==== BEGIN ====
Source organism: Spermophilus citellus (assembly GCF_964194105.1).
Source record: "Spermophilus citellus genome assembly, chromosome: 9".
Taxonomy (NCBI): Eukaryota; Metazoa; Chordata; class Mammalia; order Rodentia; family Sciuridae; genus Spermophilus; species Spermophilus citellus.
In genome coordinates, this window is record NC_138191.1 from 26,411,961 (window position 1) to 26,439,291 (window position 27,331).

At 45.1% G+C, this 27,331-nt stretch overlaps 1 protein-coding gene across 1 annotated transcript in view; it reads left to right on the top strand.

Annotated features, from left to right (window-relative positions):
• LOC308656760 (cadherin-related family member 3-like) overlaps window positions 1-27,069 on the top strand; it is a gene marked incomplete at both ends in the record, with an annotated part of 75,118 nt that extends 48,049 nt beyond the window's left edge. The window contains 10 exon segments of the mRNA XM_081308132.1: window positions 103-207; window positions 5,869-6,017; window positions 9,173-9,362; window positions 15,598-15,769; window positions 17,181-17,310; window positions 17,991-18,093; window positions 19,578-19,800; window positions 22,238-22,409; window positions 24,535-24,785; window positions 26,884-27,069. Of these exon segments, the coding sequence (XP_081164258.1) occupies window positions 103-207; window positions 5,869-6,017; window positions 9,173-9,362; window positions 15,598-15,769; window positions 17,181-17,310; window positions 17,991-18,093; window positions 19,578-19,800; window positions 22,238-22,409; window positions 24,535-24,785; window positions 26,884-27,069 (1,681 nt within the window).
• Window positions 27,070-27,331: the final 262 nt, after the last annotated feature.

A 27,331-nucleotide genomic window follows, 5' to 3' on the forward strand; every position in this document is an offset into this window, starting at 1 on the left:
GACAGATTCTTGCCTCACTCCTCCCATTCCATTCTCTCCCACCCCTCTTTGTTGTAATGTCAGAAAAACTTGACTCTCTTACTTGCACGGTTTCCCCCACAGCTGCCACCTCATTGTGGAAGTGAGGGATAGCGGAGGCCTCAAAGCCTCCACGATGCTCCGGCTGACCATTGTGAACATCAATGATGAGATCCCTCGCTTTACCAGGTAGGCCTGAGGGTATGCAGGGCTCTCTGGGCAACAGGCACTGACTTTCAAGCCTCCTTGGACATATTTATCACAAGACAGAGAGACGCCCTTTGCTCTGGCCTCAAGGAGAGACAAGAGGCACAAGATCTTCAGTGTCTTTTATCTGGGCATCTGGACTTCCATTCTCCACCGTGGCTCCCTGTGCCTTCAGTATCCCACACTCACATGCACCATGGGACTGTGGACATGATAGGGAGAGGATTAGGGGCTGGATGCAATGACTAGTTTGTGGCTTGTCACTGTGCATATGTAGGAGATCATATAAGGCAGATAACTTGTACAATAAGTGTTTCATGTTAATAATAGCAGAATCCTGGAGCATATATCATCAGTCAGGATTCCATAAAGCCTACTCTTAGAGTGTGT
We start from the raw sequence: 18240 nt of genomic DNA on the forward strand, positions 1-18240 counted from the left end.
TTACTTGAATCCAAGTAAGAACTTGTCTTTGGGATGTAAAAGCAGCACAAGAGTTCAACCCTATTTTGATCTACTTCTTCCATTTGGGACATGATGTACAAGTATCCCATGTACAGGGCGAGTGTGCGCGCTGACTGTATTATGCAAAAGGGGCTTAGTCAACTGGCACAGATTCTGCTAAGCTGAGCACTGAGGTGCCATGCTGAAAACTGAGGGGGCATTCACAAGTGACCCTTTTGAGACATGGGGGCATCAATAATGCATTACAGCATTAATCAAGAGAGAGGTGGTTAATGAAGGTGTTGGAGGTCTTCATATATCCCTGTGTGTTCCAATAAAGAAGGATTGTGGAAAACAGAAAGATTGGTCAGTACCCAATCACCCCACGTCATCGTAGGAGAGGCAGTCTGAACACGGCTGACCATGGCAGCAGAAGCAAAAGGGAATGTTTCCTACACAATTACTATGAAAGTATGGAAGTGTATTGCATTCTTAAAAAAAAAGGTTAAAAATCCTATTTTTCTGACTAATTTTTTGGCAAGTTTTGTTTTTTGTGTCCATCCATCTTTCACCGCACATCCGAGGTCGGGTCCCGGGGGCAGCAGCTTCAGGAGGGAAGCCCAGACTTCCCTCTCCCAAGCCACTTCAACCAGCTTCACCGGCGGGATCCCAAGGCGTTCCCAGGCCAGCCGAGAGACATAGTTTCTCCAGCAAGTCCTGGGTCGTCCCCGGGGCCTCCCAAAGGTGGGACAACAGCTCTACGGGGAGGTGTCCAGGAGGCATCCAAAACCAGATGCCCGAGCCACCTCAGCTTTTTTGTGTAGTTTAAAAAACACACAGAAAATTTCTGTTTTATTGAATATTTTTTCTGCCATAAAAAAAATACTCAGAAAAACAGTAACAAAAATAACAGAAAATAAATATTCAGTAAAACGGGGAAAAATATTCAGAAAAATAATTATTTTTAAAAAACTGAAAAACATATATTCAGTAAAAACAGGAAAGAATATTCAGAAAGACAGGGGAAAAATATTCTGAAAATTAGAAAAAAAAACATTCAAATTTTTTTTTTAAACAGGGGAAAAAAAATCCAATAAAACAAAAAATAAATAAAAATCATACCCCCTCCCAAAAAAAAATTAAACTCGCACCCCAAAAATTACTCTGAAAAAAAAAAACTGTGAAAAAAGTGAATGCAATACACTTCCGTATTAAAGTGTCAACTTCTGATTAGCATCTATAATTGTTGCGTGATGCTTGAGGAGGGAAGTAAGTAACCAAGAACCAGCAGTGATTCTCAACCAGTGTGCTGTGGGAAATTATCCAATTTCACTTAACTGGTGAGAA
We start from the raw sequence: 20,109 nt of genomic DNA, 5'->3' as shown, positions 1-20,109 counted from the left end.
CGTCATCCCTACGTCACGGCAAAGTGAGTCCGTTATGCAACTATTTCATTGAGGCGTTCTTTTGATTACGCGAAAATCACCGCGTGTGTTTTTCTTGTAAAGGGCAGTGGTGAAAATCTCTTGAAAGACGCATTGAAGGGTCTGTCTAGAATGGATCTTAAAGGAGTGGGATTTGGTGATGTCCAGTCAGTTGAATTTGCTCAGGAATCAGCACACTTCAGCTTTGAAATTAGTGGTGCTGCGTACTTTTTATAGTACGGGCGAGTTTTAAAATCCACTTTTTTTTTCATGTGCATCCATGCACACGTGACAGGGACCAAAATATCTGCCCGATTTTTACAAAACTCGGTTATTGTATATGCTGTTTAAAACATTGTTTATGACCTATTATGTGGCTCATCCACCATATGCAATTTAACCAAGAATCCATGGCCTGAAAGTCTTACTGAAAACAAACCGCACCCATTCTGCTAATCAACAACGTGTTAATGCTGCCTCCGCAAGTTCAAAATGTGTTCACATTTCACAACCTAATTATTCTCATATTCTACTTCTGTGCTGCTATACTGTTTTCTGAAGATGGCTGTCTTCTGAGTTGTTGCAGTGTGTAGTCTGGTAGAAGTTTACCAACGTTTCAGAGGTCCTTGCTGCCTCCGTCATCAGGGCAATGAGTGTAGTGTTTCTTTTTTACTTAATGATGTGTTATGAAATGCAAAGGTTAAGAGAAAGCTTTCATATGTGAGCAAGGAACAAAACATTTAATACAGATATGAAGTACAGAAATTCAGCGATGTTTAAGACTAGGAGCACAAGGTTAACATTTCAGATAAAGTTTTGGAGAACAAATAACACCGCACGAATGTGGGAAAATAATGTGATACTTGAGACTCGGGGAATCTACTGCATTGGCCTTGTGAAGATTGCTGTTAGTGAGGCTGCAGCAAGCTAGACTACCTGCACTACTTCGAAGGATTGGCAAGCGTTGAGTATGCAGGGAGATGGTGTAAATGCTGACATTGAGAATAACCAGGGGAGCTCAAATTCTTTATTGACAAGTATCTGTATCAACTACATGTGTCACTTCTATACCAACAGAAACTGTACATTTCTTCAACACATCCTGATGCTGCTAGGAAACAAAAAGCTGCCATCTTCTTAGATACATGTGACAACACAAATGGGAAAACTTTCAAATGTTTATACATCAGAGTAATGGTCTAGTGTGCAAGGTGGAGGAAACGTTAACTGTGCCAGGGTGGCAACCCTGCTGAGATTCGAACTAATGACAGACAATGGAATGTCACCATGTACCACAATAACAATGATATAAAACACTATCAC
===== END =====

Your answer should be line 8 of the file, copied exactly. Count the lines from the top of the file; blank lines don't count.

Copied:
• Window positions 27,070-27,331: the final 262 nt, after the last annotated feature.